“Is that truly all?” he asked. “Are the squires in Hertfordshire so slow that not one of them has courted your interest?”

She studied her hands for a moment. “I believe it is more that they are so poor that not one of them could afford to court my interest.”

“Such a pity for you,” said Miss Bingley. Elizabeth flushed—she had momentarily forgotten the other woman’s proximity. “I feel sorry for your situation, I really do.”

Elizabeth did not reply, mortified, and Darcy looked angry. Miss Bingley attempted not to smirk.

“Miss Bennet,” said Darcy unexpectedly, “I wonder if you would be interested in visiting the Lorreys with me this afternoon.”

She perked up. “This very afternoon?”

“Yes. If your uncle agrees I could take you—with a maid to accompany you, of course—to check on the welfare of his sister. Your assistance would be invaluable in talking with Mrs. Lorrey and determining the family’s needs.”

“Why, Mr. Darcy,” said Miss Bingley, “surely I would be the appropriate woman to accompany you! After all, I a much longer and more intimate acquaintance than Miss Bennet.”

“Thank you, but Miss Bennet is already aware of the particulars of the situation, and I believe her unique conversational gifts and charm may be just what is required.”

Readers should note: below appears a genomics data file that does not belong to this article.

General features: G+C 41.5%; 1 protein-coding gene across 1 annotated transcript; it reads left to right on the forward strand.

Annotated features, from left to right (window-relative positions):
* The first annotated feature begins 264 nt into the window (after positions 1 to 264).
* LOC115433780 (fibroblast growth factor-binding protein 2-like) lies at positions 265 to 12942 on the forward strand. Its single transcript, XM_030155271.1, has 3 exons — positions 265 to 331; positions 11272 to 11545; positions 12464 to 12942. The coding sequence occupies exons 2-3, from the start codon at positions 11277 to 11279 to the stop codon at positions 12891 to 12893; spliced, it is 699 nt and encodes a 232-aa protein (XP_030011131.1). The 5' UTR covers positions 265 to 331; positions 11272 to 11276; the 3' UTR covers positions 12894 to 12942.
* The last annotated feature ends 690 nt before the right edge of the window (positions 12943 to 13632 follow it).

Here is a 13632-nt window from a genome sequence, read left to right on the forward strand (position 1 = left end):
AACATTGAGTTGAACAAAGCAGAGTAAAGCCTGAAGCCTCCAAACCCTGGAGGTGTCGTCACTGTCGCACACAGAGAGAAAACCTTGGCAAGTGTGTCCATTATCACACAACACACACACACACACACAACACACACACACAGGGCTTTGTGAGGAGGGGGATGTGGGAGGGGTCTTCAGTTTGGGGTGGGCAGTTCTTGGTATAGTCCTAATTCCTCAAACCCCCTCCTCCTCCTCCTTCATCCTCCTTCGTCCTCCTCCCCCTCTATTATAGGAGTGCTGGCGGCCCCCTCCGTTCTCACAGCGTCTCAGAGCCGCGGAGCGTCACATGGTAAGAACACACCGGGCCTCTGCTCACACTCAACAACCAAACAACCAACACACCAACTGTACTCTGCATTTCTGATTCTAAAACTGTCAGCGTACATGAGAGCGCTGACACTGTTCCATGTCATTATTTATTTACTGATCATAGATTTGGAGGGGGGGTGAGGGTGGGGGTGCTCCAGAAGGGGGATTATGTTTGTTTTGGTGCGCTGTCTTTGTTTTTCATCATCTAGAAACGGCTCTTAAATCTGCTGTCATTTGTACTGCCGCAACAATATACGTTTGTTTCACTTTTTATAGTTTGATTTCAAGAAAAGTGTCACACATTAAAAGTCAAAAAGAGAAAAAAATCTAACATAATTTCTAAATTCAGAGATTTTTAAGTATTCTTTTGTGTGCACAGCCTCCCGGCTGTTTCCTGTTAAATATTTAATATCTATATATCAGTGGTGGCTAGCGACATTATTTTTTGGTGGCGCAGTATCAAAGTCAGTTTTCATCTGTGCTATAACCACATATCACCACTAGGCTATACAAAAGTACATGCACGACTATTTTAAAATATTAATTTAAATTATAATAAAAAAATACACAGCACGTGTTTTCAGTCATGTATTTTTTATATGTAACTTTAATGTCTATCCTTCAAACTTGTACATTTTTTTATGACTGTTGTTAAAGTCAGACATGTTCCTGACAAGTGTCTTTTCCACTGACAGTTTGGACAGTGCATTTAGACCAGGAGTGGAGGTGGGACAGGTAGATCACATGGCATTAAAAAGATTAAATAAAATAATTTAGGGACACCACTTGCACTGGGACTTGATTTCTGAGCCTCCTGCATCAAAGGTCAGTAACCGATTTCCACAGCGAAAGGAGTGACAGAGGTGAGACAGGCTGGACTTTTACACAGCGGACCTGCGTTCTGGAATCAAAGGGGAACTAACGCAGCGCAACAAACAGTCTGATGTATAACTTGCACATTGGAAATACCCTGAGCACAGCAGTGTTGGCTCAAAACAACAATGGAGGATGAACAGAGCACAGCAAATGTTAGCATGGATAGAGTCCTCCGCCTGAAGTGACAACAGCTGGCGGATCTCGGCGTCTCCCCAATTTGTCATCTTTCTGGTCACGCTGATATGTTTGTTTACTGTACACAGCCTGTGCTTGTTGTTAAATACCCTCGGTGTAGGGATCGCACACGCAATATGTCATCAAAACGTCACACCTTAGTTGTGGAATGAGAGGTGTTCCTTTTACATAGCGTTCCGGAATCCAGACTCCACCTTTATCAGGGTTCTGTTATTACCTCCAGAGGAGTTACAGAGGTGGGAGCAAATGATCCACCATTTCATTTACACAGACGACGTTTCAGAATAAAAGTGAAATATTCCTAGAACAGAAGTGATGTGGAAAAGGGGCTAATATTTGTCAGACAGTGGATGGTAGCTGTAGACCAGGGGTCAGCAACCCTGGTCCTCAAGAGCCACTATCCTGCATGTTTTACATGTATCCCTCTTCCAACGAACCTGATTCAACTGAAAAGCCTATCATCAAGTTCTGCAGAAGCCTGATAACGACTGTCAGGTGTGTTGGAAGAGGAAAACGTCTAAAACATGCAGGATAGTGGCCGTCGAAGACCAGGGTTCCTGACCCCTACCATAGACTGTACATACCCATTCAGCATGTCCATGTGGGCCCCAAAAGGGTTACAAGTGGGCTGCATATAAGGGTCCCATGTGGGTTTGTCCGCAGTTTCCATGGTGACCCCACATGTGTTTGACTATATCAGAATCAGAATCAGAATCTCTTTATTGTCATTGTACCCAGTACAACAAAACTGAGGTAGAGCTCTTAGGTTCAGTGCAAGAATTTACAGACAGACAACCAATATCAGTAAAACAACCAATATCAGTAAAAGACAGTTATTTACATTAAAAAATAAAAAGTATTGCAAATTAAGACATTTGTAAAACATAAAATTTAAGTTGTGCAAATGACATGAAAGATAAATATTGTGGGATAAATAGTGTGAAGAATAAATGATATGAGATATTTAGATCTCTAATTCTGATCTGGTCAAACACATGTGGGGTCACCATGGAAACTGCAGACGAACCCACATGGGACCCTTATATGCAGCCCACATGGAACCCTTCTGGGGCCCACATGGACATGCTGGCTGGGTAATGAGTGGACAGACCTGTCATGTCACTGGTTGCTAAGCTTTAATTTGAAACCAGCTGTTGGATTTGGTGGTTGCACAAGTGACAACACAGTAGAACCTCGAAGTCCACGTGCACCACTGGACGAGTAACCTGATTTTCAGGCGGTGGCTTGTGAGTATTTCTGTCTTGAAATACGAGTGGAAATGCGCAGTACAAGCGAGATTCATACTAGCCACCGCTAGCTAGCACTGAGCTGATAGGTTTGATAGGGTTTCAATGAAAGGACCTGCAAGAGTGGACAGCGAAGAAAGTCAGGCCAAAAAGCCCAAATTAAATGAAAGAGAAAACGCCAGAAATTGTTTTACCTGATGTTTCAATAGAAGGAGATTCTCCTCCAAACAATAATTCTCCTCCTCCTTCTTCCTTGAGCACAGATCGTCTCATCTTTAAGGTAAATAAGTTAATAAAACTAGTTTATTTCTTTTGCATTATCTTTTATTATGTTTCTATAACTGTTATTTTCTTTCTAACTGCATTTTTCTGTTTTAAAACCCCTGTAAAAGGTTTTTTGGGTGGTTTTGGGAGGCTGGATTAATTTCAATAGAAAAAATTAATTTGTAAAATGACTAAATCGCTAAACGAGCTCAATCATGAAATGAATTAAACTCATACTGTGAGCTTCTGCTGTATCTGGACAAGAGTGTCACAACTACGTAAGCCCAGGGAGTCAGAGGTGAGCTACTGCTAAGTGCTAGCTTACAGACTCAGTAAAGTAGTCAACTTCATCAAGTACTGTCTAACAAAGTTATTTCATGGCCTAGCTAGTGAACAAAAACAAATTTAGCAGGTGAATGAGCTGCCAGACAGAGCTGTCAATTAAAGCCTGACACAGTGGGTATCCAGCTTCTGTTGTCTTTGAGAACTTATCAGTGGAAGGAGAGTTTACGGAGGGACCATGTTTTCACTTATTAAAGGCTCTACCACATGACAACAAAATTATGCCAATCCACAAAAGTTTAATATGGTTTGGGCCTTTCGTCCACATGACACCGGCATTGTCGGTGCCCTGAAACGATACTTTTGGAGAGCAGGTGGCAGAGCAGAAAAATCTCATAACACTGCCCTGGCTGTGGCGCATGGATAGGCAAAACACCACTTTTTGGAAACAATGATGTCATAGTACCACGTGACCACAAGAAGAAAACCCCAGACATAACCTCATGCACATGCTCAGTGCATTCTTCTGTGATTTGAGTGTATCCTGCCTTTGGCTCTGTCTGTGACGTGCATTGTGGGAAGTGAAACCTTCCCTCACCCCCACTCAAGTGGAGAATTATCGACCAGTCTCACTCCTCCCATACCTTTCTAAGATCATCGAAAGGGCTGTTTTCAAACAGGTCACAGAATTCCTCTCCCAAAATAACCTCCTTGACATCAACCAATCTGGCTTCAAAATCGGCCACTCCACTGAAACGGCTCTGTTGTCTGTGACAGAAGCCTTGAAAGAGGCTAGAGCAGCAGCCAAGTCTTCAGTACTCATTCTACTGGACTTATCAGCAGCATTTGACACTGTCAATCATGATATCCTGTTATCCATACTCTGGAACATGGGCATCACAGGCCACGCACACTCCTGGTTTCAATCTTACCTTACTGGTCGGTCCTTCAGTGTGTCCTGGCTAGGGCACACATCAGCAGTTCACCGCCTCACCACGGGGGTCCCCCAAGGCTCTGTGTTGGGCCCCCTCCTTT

“I would be honored,” affirmed Elizabeth.

An hour later they were setting out. The carriage took them through the middle-class part of town, towards the docks. Gradually the homes grew smaller, the buildings dingier, the air more acrid. Elizabeth shivered slightly.

“There is nothing to alarm you.” Mr. Darcy spoke softly.

“I am not alarmed for myself, but for the people who live here—the children especially.”

He sighed. “I will not tell you that the misery of the lower classes is not real, for of course it is, and it is a shame on our society that it is allowed to continue. But they are not all miserable. Contentment is often relative to what a person is accustomed to. What might be miserable living conditions for you, as a gentlewoman, can appear comfortable and even pleasing to someone raised differently.”

She was silent for a little. “Somehow I think that reflects better on them than on us.”

He smiled. “I am sure you are right.”

The pulled up eventually in a narrow street, before a house with one door and one window, and another window set directly above.  Mr. Darcy instructed his coachman to return in half an hour, and rapped on the door.

It was opened almost immediately by small Tom. “Ma!” he yelled. “It’s Mr. Darcy and a lady!”

Elizabeth glanced at Darcy, wondering if he would be offended at such a greeting, but he did not appear to be. “How is your sister, Tom?” he asked, removing his hat and stooping to enter.

“The man wi’ the potions came yesterday, and Ma said she slept good.”

“I’m glad to hear it.”

Just then a slight woman, tired looking but still young, came down the steps. “Oh Mr. Darcy, sir, it’s so very kind of you to come callin' on us again.” She bobbed a curtsey.